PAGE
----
Writing tests serves multiple purposes to improve the quality of software.
The most obvious benefit is that test suites and test automation help to discover broken code. It is a lot more convenient to refactor code that has a good test suite. Test automation reduces the time spent on fire-fighting in production, because bugs and issues are discovered earlier on in the development cycle.
Tests also improve the design and architecture of software. When software is designed to be easy to test, it is more likely to be well-designed and easy to change. Tests crystallize the purpose of each component or module.
Finally, tests serve as the documentation of intent. Well-written tests can be read like a good story of how each piece of the software is supposed to work.
Good software uses the proper tools and technology for the job at hand.
For example, the right choice of the programming language depends on multiple factors. For example, the skills of the development team, the availability of key libraries and the scalability requirements all may affect the decision.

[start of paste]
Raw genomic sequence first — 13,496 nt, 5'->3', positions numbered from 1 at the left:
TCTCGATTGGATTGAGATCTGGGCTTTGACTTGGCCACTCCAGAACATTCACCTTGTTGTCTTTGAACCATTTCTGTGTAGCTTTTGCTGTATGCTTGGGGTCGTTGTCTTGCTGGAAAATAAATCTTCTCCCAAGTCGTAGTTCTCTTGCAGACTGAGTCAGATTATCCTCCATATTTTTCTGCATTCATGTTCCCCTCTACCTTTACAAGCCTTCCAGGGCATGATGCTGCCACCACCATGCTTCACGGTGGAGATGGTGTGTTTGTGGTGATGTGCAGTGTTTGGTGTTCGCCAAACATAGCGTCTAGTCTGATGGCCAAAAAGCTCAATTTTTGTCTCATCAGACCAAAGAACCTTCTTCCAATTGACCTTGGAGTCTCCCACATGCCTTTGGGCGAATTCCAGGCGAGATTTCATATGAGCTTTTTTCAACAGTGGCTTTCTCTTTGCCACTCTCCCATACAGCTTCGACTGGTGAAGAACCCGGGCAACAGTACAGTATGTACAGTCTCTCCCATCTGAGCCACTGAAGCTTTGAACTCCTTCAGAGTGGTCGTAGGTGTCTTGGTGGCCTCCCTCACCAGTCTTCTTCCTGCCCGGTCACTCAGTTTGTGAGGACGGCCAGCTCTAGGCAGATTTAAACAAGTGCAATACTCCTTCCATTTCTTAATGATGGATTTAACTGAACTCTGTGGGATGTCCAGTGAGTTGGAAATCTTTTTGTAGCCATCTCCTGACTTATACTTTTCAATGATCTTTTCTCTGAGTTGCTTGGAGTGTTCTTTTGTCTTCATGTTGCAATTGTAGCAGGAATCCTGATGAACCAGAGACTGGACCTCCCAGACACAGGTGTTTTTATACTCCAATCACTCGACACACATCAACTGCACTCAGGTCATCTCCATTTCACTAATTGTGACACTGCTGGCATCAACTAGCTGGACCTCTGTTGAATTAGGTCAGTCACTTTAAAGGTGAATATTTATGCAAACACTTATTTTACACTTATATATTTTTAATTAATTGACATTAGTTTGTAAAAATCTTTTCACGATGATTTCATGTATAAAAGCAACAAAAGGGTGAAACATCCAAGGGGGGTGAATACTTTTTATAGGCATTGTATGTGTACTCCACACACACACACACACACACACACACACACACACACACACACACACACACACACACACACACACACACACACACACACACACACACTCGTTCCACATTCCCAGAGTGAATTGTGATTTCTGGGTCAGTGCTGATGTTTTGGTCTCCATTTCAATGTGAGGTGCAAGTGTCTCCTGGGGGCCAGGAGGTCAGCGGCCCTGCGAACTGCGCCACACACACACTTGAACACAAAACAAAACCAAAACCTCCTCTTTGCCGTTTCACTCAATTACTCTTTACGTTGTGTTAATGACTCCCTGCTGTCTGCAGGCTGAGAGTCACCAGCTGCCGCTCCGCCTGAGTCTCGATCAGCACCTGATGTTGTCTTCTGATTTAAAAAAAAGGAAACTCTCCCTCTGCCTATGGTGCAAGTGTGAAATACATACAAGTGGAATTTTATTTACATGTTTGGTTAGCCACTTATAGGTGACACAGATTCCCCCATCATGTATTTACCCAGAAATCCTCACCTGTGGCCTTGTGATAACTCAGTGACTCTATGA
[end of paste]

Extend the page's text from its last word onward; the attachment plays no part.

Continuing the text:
When the business environment changes and requirements evolve, the choice of technology should also evolve. For example, it is perfectly valid to start building software by creating a monolith. Monolith can be fast to develop and simple to maintain. When the software grows, it might become justifiable to break the monolith into microservices. Each microservice might then be maintained by a different team, written in a different programming language and deployed independently of other microservices.
Working with clean code is more enjoyable to developers than working with messy code.
Clean code is structured into properly-sized modules that each serve a clear purpose. Abstractions are well designed and each layer of abstraction is justifiable. Software is suitably configurable so that its behavior can be changed between different environments.